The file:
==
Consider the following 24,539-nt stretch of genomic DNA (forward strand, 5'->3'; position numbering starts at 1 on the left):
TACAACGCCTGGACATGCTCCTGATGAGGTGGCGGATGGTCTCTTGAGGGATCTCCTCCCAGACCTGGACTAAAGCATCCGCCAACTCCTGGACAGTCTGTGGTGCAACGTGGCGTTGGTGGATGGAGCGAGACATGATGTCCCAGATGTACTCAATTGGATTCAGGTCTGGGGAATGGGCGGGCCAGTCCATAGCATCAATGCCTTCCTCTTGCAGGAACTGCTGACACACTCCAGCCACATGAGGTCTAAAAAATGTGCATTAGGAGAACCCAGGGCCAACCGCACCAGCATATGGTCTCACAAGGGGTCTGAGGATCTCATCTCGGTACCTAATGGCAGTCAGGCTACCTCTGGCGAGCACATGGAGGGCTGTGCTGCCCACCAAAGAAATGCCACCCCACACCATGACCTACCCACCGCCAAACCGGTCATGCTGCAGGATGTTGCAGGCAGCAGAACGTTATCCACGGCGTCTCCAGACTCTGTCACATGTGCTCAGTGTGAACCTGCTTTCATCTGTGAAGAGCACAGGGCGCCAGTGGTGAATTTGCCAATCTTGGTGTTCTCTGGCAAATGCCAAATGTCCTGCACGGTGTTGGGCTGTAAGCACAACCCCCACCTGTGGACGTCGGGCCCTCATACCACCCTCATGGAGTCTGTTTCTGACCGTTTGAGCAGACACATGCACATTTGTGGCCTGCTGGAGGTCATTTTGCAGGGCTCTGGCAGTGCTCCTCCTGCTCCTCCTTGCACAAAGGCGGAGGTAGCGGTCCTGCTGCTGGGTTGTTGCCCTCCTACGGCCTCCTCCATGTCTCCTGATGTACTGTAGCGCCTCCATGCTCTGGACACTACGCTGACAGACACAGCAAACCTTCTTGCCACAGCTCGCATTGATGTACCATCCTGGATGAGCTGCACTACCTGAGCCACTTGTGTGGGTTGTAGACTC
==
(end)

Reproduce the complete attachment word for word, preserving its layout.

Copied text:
Consider the following 24,539-nt stretch of genomic DNA (forward strand, 5'->3'; position numbering starts at 1 on the left):
TACAACGCCTGGACATGCTCCTGATGAGGTGGCGGATGGTCTCTTGAGGGATCTCCTCCCAGACCTGGACTAAAGCATCCGCCAACTCCTGGACAGTCTGTGGTGCAACGTGGCGTTGGTGGATGGAGCGAGACATGATGTCCCAGATGTACTCAATTGGATTCAGGTCTGGGGAATGGGCGGGCCAGTCCATAGCATCAATGCCTTCCTCTTGCAGGAACTGCTGACACACTCCAGCCACATGAGGTCTAAAAAATGTGCATTAGGAGAACCCAGGGCCAACCGCACCAGCATATGGTCTCACAAGGGGTCTGAGGATCTCATCTCGGTACCTAATGGCAGTCAGGCTACCTCTGGCGAGCACATGGAGGGCTGTGCTGCCCACCAAAGAAATGCCACCCCACACCATGACCTACCCACCGCCAAACCGGTCATGCTGCAGGATGTTGCAGGCAGCAGAACGTTATCCACGGCGTCTCCAGACTCTGTCACATGTGCTCAGTGTGAACCTGCTTTCATCTGTGAAGAGCACAGGGCGCCAGTGGTGAATTTGCCAATCTTGGTGTTCTCTGGCAAATGCCAAATGTCCTGCACGGTGTTGGGCTGTAAGCACAACCCCCACCTGTGGACGTCGGGCCCTCATACCACCCTCATGGAGTCTGTTTCTGACCGTTTGAGCAGACACATGCACATTTGTGGCCTGCTGGAGGTCATTTTGCAGGGCTCTGGCAGTGCTCCTCCTGCTCCTCCTTGCACAAAGGCGGAGGTAGCGGTCCTGCTGCTGGGTTGTTGCCCTCCTACGGCCTCCTCCATGTCTCCTGATGTACTGTAGCGCCTCCATGCTCTGGACACTACGCTGACAGACACAGCAAACCTTCTTGCCACAGCTCGCATTGATGTACCATCCTGGATGAGCTGCACTACCTGAGCCACTTGTGTGGGTTGTAGACTC